Seamus Heaney's new collection elicits continuities and solidarities, between husband and wife, child and parent, then and now, inside an intently remembered present - the stepping stones of the day, the weight and heft of what is passed from hand to hand, lifted and lowered. "Human Chain" also broaches larger questions of transmission, as ...
Seamus Heaney's new collection elicits continuities and solidarities, between husband and wife, child and parent, then and now, inside an intently remembered present - the stepping stones of the day, the weight and heft of what is passed from hand to hand, lifted and lowered. "Human Chain" also broaches larger questions of transmission, as lifelines to the inherited past. There are newly minted versions of anonymous early Irish lyric, poems which stand at the crossroads of oral and written, and other 'hermits songs' which weigh equally in their balance the craft of scribe and the poet's early calling as scholar. A remarkable sequence entitled 'Route 101' plots the descent into the underworld in the Aeneid against single moments in the arc of a life, from a 1950s childhood to the birth of the poet's first grandchild. Other poems display a Virgilian pietas for the dead - friends, neighbours, family - which is yet wholly and movingly vernacular. "Human Chain" also adapts a poetic 'herbal' by the Breton poet Guillevic - lyrics as delicate as ferns, which puzzle briefly over the world of things which excludes human speech, while affirming the interconnectedness of phenomena, as of a self-sufficiency in which we too are included. "Human Chain" is Seamus Heaney's thirteenth collection of poems.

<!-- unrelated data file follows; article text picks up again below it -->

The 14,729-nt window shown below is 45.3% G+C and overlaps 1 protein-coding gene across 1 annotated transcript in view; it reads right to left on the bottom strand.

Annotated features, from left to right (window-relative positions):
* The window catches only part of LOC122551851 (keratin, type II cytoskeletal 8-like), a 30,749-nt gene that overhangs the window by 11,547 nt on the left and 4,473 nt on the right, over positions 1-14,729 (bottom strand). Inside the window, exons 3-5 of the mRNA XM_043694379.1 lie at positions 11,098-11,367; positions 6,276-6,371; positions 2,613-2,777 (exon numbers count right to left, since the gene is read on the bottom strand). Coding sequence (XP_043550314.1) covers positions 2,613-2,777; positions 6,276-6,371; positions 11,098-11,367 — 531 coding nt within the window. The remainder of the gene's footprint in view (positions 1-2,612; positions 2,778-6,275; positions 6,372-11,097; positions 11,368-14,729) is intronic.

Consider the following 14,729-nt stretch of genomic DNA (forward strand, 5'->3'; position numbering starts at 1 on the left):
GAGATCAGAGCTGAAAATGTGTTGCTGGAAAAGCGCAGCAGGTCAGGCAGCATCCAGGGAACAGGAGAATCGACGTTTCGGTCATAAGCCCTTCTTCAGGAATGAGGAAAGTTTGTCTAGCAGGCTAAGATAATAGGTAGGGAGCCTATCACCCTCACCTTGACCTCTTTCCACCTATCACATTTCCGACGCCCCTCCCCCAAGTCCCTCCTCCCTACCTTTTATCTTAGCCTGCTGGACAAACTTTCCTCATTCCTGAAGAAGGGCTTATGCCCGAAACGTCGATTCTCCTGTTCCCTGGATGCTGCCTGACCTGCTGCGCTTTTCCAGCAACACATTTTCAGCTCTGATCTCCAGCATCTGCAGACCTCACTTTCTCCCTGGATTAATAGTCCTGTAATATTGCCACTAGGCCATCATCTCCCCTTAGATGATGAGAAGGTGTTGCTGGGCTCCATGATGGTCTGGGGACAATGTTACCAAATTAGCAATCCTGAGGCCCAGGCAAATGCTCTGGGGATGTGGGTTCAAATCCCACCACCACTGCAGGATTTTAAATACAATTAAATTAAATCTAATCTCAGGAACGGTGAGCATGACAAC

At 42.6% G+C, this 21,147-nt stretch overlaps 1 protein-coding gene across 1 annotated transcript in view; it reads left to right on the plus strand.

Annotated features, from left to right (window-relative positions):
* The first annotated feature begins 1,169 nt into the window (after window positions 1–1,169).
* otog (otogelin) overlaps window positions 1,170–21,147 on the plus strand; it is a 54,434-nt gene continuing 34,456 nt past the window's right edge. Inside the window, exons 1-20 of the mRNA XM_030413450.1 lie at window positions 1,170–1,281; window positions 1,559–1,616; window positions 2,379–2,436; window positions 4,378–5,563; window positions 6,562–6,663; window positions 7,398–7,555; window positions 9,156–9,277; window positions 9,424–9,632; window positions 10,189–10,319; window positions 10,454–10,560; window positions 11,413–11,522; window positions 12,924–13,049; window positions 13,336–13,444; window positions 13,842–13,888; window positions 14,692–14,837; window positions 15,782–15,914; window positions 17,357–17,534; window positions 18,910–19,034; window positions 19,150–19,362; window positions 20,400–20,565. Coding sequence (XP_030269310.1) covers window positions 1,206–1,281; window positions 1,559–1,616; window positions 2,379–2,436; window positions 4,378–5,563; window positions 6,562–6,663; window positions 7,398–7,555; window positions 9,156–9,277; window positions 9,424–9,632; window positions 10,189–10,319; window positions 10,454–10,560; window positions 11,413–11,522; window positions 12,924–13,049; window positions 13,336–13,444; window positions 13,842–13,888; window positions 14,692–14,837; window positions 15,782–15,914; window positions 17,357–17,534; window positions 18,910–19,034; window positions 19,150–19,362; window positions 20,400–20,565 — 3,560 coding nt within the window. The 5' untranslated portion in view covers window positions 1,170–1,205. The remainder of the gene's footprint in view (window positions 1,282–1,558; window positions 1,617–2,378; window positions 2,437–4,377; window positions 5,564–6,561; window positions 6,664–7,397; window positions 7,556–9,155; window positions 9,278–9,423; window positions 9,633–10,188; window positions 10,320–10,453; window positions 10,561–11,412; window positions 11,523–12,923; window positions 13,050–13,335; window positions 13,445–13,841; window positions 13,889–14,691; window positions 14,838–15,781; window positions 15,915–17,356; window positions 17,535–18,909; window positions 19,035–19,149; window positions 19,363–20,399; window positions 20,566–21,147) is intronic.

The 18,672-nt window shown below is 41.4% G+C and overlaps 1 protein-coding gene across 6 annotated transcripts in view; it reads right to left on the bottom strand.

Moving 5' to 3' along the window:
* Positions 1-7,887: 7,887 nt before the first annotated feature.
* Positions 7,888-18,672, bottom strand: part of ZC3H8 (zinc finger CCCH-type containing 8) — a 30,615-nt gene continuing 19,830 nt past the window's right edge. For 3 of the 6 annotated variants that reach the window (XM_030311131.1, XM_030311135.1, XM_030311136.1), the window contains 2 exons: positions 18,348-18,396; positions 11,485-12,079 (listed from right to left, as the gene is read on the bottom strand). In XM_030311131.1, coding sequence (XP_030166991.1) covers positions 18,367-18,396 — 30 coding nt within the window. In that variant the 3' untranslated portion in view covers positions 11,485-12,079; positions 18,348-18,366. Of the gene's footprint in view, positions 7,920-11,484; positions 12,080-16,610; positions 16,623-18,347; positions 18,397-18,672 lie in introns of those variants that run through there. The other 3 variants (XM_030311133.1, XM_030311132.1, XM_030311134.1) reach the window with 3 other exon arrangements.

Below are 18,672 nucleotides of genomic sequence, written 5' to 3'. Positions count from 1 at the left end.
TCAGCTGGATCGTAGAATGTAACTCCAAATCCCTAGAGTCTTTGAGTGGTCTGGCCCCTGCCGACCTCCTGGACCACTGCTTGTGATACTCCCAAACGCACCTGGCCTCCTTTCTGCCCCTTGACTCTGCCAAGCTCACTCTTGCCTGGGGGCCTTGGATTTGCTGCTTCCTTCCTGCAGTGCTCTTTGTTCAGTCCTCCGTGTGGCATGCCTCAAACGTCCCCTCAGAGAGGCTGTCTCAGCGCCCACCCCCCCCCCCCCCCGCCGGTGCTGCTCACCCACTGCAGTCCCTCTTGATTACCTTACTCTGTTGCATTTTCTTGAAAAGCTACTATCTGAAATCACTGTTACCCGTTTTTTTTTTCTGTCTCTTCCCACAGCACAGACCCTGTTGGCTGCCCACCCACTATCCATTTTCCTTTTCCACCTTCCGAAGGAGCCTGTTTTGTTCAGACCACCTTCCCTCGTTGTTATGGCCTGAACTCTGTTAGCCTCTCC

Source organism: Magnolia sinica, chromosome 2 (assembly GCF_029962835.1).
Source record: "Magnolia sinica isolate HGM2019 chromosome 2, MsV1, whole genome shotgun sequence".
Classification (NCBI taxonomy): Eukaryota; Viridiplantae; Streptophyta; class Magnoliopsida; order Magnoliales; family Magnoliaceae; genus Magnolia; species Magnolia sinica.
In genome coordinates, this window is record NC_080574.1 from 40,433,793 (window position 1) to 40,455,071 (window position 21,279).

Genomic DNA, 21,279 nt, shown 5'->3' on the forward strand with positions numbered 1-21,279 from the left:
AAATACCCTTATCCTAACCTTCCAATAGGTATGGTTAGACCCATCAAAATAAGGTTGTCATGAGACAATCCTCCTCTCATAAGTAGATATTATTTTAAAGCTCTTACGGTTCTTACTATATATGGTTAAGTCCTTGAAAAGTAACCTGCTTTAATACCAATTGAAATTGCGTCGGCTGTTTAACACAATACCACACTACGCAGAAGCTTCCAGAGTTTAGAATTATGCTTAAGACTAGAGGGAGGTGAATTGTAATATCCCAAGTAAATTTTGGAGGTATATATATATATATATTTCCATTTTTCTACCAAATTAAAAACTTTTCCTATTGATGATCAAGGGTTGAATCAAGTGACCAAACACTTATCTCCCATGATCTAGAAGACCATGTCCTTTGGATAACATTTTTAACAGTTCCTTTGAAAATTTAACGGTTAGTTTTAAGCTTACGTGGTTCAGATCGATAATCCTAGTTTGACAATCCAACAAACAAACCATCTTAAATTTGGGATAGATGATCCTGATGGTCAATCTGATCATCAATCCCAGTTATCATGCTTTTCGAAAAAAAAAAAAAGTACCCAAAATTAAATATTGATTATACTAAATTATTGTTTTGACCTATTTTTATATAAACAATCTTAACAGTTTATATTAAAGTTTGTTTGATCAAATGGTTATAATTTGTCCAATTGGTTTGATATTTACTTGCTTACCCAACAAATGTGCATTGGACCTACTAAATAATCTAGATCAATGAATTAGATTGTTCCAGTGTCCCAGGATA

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Publishers Weekly, 2010-08-16 Nostalgia and memory, numinous visions and the earthy music of compound adjectives together control the short poems and sequences of the Irish Nobel laureate's 14th collection of verse, a work of familiar strengths and unparalleled charm. Old teachers, schoolmates, farmhands, and even the employees of an "Eelworks arrive transfigured through Heaney's command of sound: a schoolmate whose family worked in the eel trade "would ease his lapped wrist// From the flap-mouthed cuff/ Of a jerkin rank with eel oil,// The abounding reek of it/ Among our summer desks. The title poem applies Heaney's gift for physical mimesis to an image from the day's news: "bags of meal passed hand to hand... by the aid workers remind the poet of the grain-sacks he swung and dragged in his own youth. Other pages remember, and praise, libraries and classrooms-from grade school, from Harvard, and from medieval Irish monasteries, with their "riddle-solving anchorites. For all the variety of Heaney's framed glimpses, though, the standout poems grow from occasions neither trivial nor topical: Heaney in 2006 had a minor stroke, and the discreet analogies and glimpsed moments in poems such as "Chanson d'Aventure (about a ride in an ambulance) and "In the Attic ("As I age and blank on names) bring his characteristic warmth and subtlety to mortality, rehabilitation, recent trauma, and old age. (Sept.) (c) Copyright PWxyz, LLC. All rights reserved.
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